What’s wrong with ‘Measuring Sexual Identity: An Evaluation Report’ (2010) from the Office for National Statistics?
Well for starters, the authors admit that its methodology is fundamentally flawed by using a single measure and if they had they used a more appropriate measure then the figures for gay, lesbian and bisexual would most likely have been higher! The report misleads over refusal rates and does not adequate addresses the age, emplyment status, education, and ethnicity biases in its figures. In spite of evidence to the contrary the authors slap themselves on the back for a success’ whereas they should be slapping each other in the face for this unmitigated disaster.
Having taught statistics in several UK universities at all levels and with a PhD in gender stereotypes and attitudes to sexuality (from an accredited university), I recognise, in this report, many of pitfalls I’ve taught undergraduate psychology students to avoid. If it was an undergraduate report, I’d struggle to give it a ‘pass’. So let’s look at some of the main problems:
Attraction, Behaviour, Orientation, Identity
The report distinguishes between sexual attraction, sexual identity, sexual orientation and sexual behaviour. So the expectation is that the report will take a multidimensional approach. However, it does not. It states that whereas legislation focuses on sexual orientation, the report choses to look at sexual identity. It also clearly states that behaviour may not form a basis for identity but goes on to argue:
‘Research during the development of the question also deemed sexual identity the most relevant dimension of sexual orientation to investigate given its relation to experiences of disadvantage and discrimination’ (p4).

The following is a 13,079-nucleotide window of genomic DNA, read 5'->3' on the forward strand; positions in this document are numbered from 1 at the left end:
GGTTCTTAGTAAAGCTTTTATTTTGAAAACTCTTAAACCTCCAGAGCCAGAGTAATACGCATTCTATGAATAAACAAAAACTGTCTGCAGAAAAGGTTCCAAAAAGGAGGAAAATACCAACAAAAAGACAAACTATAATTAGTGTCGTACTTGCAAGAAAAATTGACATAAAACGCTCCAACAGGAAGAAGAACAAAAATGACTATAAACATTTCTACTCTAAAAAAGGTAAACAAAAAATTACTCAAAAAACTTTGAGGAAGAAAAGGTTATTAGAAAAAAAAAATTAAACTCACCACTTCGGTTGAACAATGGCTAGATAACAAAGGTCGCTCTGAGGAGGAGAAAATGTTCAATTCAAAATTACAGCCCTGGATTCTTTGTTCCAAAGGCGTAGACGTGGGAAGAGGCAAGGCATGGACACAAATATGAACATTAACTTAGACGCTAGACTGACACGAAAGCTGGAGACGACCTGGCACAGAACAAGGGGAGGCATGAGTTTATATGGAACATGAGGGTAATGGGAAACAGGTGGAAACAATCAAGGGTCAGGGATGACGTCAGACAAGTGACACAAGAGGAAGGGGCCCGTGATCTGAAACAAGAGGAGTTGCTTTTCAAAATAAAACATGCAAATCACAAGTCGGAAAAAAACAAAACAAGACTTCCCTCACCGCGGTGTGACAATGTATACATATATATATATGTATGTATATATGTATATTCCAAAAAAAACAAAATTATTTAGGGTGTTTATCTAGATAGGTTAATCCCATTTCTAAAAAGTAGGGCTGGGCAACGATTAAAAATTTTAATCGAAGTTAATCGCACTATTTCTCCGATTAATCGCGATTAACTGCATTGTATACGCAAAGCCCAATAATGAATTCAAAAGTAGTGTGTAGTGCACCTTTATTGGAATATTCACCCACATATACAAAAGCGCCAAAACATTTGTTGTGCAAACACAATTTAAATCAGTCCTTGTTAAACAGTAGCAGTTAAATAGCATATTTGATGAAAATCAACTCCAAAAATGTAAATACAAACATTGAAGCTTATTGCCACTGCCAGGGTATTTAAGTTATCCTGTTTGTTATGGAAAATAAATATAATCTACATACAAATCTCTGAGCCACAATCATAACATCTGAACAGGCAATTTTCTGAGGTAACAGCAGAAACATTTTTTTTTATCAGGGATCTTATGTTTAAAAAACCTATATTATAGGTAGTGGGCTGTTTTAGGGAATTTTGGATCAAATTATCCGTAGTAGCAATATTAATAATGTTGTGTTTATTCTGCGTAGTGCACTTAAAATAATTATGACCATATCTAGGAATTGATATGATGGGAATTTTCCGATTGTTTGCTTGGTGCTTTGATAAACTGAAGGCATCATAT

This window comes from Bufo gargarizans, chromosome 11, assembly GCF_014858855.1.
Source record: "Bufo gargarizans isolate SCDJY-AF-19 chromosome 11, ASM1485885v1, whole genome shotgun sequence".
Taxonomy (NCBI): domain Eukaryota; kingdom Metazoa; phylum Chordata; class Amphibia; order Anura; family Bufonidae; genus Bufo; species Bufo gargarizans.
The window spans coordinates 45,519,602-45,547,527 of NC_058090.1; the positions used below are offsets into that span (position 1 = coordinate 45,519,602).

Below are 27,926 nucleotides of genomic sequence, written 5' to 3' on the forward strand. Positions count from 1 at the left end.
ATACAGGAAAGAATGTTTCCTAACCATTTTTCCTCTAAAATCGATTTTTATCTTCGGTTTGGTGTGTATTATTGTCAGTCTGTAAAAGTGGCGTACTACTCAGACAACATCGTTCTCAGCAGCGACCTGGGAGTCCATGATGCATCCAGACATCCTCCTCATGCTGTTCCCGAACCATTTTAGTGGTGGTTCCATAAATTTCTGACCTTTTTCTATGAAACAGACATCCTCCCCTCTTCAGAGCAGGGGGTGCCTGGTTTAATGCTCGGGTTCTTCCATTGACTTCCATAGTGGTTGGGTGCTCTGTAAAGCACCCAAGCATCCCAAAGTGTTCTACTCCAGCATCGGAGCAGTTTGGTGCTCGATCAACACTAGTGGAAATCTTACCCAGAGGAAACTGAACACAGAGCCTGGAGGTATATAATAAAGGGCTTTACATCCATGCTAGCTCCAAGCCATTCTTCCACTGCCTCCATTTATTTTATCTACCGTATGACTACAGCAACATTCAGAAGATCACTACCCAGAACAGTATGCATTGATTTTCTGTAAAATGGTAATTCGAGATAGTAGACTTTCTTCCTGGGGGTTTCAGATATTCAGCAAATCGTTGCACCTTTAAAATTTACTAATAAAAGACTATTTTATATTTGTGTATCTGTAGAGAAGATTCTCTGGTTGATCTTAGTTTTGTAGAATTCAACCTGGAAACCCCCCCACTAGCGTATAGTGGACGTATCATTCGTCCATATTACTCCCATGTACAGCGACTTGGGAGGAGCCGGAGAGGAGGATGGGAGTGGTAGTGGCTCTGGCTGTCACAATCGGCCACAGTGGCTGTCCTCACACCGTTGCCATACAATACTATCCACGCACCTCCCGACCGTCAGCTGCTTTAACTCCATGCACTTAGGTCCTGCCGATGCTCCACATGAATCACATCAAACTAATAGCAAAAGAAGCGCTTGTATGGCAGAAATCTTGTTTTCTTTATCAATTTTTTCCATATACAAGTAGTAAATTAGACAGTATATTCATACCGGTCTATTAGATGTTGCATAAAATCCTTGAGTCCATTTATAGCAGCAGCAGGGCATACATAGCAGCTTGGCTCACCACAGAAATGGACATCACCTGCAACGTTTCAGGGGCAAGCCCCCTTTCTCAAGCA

Unfortunately, the research on which this conclusion is based is by the Office for National Statistics. It’s a classic example of groupthink. Much cutting edge research would dispute this assumption. I certainly dispute it. It became clear very early on in my research that a single question to measure sexual identity or sexual orientation, at best would be misleading. So I didn’t. It could be considered irresponsible to publish research based on an imappropriate tool. In fact, the curremt report probably would not be published in any peer reviewed journal.
This report warns:
“[N}o single question would capture the full complexity of sexual orientation. A suite of questions would be necessary to collect data on the different dimensions of sexual orientation, and to examine consistency between them at the individual level (p4).”
The report goes ahead and uses a single question anyway! Whether or not a person labels their sexual orientation should not be the issue where ‘experiences of disadvantage and discrimination’ are concerned. Clearly, the reluctance to feel able to or be comfortable in declaring one’s sexuality is also a form of disadvantage and an aspect of discrimination. The current approach distorts the issue through over simplification.
So what’s the difference between attraction, behaviour, orientation and identity. Well, identity is how we describe ourselves or how others label us. Well people who are attracted to the same gender might not act upon it. People who act upon sexual attraction may do so in very specific circumstances. Orientation may be indicated by attraction, behaviour or a label with which a person identifies. I would argue that behaviour and attraction are more important than the label a person uses. For instance, in sexual health there is a recognised category of ‘men who have sex with men’ (MSM), who do not identify as gay. They see themselves as straight men who occasionally have sex with other men. The rest of the time they lead ‘straight’ lives. In sexual health services and health promotions, ‘men who have sex with men’ are at risk from sexual transmitted infections, and are targeted as a specific group. However, assumptions made by this report concluded:
“Testing showed that respondents were not in favour of asking about sexual behaviour in a social survey context, nor would it be appropriate in general purpose government surveys (p4)”.
Again, this conclusion was based on reports from the Office for National Statistics. In the present study, worryingly, the authors state:
‘As in the UK, deriving an individuals sexual orientation from a suite of questions results in higher LGB estimates in the US compared with using a single sexual identity question (p15)’